Oh, very nice, I thought. Great job she did, but I can’t use these photos because they are way too small and “fuzzy.”


But, then I looked a little further and saw more thumbnails and realized that THESE above are the BEFORE PICS!

Further down the page, I then saw the gorgeous after shots, but they too were way too small to publish.

(I gotta have a word with this girl because I would love to share what she did.)

And by the way, when I say what she did. Sarah did not have an interior designer helping her!


But, poor Sarah. I put her through hell. lol


Fortunately, we have the same I-phone and so I was able to share some photo tips.

She sent me a lot of photos and by the last bunch, they were beautiful, sharp and straight.

I’m only mentioning it in this case, because Sarah wants to be a blogger, so for all of you blogger-wannabees, it is imperative that you have good photography skills. And photo editing, too. It is not difficult to learn; it just takes practice. And, if you’re interested in learning everything I know, please look into my new blogging guide. I hear that it’s already changing lives! Blogging has sure changed mine!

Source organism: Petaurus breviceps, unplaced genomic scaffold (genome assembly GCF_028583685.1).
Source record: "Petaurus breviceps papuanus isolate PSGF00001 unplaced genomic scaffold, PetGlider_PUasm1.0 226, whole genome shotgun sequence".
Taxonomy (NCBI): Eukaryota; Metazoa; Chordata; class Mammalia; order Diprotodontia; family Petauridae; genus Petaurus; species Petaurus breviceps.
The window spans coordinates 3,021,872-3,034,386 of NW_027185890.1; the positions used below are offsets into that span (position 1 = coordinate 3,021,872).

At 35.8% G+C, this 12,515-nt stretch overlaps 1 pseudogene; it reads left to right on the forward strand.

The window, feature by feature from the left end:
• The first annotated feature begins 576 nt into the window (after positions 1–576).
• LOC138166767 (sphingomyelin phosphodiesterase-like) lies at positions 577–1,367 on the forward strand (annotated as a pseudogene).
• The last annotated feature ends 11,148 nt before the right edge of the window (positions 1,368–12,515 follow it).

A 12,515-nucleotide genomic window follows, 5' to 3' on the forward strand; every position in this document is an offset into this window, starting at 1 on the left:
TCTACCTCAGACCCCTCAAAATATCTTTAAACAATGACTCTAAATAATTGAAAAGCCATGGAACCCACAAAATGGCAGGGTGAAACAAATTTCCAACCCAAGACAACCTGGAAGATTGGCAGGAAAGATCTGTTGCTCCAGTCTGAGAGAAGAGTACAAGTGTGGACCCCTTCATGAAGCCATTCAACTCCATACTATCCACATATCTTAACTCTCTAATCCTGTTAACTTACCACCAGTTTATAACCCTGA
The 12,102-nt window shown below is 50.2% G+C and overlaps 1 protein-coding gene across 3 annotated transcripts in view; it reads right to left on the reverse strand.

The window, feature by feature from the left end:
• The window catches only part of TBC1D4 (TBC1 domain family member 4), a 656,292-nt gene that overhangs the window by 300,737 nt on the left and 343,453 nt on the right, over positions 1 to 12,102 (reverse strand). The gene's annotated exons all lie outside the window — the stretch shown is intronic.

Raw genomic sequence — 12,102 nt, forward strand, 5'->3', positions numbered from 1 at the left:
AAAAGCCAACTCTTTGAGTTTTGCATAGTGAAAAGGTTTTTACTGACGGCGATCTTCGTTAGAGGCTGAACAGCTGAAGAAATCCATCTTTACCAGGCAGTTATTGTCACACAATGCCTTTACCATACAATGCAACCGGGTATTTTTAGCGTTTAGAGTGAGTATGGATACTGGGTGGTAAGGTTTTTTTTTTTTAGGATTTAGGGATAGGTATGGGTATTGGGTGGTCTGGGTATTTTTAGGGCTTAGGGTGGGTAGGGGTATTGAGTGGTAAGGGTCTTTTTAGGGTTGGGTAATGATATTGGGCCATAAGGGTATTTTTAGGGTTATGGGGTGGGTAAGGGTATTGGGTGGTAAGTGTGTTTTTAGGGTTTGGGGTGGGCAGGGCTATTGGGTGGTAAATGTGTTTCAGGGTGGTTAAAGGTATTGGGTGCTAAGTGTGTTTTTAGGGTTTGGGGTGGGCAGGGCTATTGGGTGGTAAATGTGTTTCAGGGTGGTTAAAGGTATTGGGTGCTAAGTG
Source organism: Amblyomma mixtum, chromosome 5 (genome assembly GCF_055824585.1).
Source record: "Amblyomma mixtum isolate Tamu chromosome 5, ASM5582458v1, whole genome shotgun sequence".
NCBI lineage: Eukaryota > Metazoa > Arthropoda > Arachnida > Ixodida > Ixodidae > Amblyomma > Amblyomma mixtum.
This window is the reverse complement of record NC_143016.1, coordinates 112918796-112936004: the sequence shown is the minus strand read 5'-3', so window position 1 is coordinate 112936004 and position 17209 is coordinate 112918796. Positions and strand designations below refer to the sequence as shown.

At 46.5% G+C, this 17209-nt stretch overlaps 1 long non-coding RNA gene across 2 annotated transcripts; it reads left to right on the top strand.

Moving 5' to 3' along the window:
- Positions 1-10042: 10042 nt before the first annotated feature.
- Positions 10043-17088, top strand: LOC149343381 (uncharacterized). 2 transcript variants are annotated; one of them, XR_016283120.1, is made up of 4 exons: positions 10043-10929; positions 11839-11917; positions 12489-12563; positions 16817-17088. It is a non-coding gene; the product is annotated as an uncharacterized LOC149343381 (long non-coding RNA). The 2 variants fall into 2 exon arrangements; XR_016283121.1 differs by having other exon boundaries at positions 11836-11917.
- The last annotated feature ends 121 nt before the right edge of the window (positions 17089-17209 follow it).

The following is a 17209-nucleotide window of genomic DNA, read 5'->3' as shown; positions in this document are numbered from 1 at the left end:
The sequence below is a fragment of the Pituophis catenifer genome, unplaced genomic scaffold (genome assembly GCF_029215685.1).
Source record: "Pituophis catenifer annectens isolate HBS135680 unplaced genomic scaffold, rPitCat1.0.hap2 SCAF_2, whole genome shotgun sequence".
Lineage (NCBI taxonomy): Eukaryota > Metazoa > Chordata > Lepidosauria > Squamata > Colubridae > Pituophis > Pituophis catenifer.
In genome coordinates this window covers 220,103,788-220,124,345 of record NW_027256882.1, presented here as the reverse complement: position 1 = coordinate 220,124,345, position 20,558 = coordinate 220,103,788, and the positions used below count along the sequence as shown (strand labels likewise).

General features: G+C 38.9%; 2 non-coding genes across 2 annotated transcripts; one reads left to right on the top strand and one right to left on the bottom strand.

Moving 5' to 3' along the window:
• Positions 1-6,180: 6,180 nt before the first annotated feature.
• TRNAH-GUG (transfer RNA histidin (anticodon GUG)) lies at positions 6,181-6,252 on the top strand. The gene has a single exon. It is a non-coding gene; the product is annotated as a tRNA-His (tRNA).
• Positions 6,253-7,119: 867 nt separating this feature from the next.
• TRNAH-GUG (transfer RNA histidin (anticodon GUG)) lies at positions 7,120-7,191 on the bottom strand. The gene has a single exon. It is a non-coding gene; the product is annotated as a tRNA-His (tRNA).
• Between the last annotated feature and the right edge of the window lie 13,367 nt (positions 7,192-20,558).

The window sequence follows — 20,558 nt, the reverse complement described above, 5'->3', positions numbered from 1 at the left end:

First, let’s look at this home remodel from the outside.


exterior before and after home remodeling


The house color changed from a darkish blue-gray to a soft white. The soft white is one of the Laurel Home Essential Paint Colors Swiss Coffee.

You can see another home painted Swiss Coffee here.


Here, we can see that a lot more happened to the exterior than just paint.

Home Remodel after side viewAnd after. Wow! How lovely.

For more gorgeous exterior paint colors, click here.

In case you’re wondering. Sarah lives in Minnesota. That explains why she’s so nice! People in the midwest are usually very nice. I notice that every time I visit Wisconsin. Or maybe it’s just that people in New York are largely assholes? That’s probably it.

And a view of the new portico. Many beautiful and classical details for this traditional-style home. Love the black doors!

OH! Another important thing that bloggers need to learn is the art of stalking.

Yes, stalking is an art. You didn’t know that? You find it horrifying to learn that I’m a stalker? ;]

Fine. Be a fuddy-duddy and call it detective-work. Research.